In 1985, Al-Salah was arrested and sentenced to three and a half years for collaborating with the Syrian security services. Since then, he has been arrested on several other occasions and taken in for questioning. Once he was forbidden to leave his village for several months; not long ago his laissez-passer travel document (a substitute for a passport) was taken away for three months.
About 600 students departed the Golan Heights this week to attend university in Damascus. At the Quneitra crossing they bid their families farewell, knowing they would not see them again for the whole year. That's how it is when you want to study for free in Syria.
Next week, the crossing will be almost completely closed down again. The next struggle on the agenda in Majdal Shams is to get the crossing opened. Almost all the families here are divided, with some members living on the other side of the border. Israel only allows passage to students, at the beginning and end of the academic year, to pilgrims and occasionally to a bride and groom. Al-Salah: "There is patience, but it's going to wear off. When? I don't know. I want to see my brothers. My parents want to see their children."
Apples have been sent to Syria only in the past three years, primarily to protect the market for Israeli apples, and they, too, must follow a convoluted path: Sealed in plain white crates with no identifying marks, from the packing house to the Quneitra crossing, where the trucks from the Golan Heights are unloaded and the fruit transferred to Red Cross trucks, which transport the apples a distance of just a few dozen meters. Then, it is unloaded once again and reloaded onto Syrian trucks. The return comes in dollars and in suitcases. About a quarter of the crop travels to Syria this way, back to back, like in the good old days in Gaza.
Al-Sha'ar also crossed the border once through the mountains. A 36-year-old welder who is unmarried, with a neat beard and a muscular physique, he trains in the Korean martial art of Tai Kwon Do and is also a skier. He can even count to 10 in Korean - another possible Syrian-Korean connection.
There's no way around it. We're a society that belongs to a society on the other side. Naturally, we want to visit, to see something apart from the Israeli side, the side of the occupation. Most of my family is in Syria. There's an entire village, Busan, just an hour and a half from here, and the people there are from my family."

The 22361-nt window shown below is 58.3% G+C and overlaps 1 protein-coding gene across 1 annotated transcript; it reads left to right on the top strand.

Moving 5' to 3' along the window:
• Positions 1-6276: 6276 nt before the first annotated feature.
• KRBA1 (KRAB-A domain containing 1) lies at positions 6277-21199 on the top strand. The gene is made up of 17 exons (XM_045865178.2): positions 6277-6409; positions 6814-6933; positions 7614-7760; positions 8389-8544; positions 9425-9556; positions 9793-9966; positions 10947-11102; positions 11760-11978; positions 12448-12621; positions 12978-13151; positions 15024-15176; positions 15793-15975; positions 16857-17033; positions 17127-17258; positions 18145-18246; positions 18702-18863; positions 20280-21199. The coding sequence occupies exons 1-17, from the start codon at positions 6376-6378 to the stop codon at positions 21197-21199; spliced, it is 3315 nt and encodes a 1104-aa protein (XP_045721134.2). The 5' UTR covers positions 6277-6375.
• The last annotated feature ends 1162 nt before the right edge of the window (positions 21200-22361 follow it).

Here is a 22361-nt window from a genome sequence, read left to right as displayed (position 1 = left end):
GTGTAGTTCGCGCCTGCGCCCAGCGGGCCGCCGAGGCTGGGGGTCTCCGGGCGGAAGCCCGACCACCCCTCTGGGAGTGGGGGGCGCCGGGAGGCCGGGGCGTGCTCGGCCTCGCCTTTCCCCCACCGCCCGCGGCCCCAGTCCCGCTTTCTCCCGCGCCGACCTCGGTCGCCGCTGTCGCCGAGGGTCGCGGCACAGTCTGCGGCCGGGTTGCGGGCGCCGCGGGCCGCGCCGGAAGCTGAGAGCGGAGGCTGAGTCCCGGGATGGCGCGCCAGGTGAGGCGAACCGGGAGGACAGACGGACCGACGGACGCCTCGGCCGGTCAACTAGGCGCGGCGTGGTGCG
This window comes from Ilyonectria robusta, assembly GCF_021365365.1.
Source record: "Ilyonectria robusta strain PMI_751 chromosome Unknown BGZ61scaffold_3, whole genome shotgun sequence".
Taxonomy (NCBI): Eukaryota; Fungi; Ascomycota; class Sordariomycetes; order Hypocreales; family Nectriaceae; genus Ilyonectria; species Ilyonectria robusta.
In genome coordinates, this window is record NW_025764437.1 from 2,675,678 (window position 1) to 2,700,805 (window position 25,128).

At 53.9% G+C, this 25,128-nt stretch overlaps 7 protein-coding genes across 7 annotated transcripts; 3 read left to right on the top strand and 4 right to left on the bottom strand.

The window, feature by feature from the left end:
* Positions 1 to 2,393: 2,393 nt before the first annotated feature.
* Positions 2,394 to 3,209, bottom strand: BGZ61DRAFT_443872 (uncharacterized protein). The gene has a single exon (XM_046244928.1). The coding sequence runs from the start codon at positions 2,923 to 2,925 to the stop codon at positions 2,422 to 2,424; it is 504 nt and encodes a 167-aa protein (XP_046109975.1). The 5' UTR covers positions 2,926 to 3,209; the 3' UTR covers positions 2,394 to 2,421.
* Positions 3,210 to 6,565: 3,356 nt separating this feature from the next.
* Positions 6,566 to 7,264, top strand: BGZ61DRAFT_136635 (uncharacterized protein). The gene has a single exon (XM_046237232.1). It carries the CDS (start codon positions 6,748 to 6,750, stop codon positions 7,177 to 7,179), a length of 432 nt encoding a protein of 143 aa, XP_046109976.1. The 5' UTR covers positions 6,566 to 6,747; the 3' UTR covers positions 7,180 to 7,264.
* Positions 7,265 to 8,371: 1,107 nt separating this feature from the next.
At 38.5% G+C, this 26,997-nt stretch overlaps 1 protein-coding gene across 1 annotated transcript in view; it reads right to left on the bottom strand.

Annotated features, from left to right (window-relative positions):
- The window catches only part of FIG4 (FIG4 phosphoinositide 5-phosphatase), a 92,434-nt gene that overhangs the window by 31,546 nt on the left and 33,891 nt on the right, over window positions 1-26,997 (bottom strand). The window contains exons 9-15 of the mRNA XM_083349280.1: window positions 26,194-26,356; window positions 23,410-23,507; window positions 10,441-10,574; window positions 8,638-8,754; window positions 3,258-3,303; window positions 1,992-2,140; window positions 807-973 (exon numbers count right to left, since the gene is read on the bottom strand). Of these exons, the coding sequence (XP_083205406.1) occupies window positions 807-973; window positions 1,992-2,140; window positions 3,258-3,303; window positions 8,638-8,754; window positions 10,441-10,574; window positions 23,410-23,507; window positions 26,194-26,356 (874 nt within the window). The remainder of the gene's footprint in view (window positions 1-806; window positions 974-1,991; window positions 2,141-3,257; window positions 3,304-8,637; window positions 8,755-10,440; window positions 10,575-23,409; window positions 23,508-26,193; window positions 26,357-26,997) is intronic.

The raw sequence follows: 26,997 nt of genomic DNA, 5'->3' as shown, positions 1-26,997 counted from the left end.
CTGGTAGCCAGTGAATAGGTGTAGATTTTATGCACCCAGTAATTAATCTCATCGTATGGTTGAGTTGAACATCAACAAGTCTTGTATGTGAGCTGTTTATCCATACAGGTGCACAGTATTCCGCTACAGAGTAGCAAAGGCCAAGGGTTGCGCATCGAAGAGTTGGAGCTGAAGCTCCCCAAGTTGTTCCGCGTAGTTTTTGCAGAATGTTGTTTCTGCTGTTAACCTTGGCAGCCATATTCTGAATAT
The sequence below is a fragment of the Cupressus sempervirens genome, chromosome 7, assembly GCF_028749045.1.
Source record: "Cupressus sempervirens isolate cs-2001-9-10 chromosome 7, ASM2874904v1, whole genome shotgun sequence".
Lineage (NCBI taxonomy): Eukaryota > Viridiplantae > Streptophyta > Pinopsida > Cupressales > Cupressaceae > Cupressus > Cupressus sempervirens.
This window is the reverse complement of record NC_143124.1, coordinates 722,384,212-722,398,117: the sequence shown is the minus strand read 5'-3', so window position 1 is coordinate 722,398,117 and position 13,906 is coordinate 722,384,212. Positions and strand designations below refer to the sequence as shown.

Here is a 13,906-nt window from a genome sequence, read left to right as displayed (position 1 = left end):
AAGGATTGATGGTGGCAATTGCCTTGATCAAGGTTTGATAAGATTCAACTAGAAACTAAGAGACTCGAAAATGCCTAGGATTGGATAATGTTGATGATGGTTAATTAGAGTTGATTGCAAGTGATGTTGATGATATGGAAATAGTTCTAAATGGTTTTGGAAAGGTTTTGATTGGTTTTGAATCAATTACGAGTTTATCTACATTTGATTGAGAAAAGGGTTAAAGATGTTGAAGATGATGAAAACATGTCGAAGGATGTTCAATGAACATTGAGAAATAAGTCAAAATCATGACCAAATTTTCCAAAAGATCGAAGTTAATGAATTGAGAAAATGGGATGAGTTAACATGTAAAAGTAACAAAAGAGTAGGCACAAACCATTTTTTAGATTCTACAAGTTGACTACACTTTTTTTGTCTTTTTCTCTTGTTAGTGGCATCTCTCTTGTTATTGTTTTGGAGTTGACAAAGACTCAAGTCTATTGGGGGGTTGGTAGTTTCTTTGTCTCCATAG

But the occupation isn't very oppressive for you.
It's deliberate behavior aimed at convincing more and more people to feel okay, to feel like they have a good living, that things will get even better for them, and also to tie us to the Druze in the Galilee. Ever since its founding, Israel has been saying that it has a Druze sector. But we're Arabs, you can't relate to us only as a religious community. They know that the Golan Heights belongs to Syria; in another year or two it will be returned - in peace or war. Assad said so. It's a message to Israel. We saw what happened in Lebanon and we're stronger than the Lebanese. If Israel understands this message, there will be peace and the United States won't be able to do what it has been doing in the Middle East. The other way is war, a big war."
Maybe your pro-Syrian positions derive from fear?
Our house and our orchards are still listed in the Syrian property registry. You can't separate us from that. We belong to a nation of 17 million Syrians. We're not like the Palestinians, it's different with us. We're not scattered and we have a country and an army. The Syrian people and administration are responsible for our liberation, for bringing us back home."
Afterward we talked about what was published abroad about the Israel Air Force operation. This is how Al-Sha'ar sees it: "In Israel there's disappointment from the army and it's looking for a way to drop a bomb on some country. Which country? Syria is next in line. What your planes did, so I read in Haaretz, is that you started to frame Syria. But the Syrian nation isn't like other nations. It has honor and it won't back down.
You violated the 1974 cease-fire agreement. That does it. That does it as far as Syria is concerned. It's Syria's right now to find a way to strike back over this. I'm sure it will. I hope that it does strike back, for the sake of my people. We're a people whose territory was conquered and now we're searching for ways in negotiations.
If it was an Arab plane that flew over Tel Aviv, what would have happened? A world war. You would have tossed an atom bomb. This isn't neighborliness or the way of negotiation, at a time when the world is looking for ways to bring about an end to the conflict."
Al-Salah: "America wants to get out of Iraq and it wants the Israeli army to do the work for it. I've never seen a country that you could get out of only by plane. There's no such country, only Israel. The Israeli people ought to think about this. Your neighbors are a lot closer than America."
Then we went to see the ruins of Za'ura. A pocked Syrian road leads to a group of lovely basalt houses, still partially standing amid the rubble and the abandoned fruit orchards. A gurgling spring flows at the entrance to the village. This is where the Syrian road builders once lived. "They were innocent people," say our hosts.
Sabra cactus, fig, palm, almond and pomegranate trees, and what remains of imposing balconies overlooking the stunning view - Tel Azazyat and Tel al-Faher on the slope, for anyone who remembers, and the Galilee spread out below. The IDF trained here for combat in a built-up area, and hardly anything is left intact. By the entrance to one of the large houses, there is still a frame for cleaning the mud from one's shoes. The ornate floor tiles look as if they were just laid the other day, lying there between the bombed-out walls. It would make an amazing location for a war movie.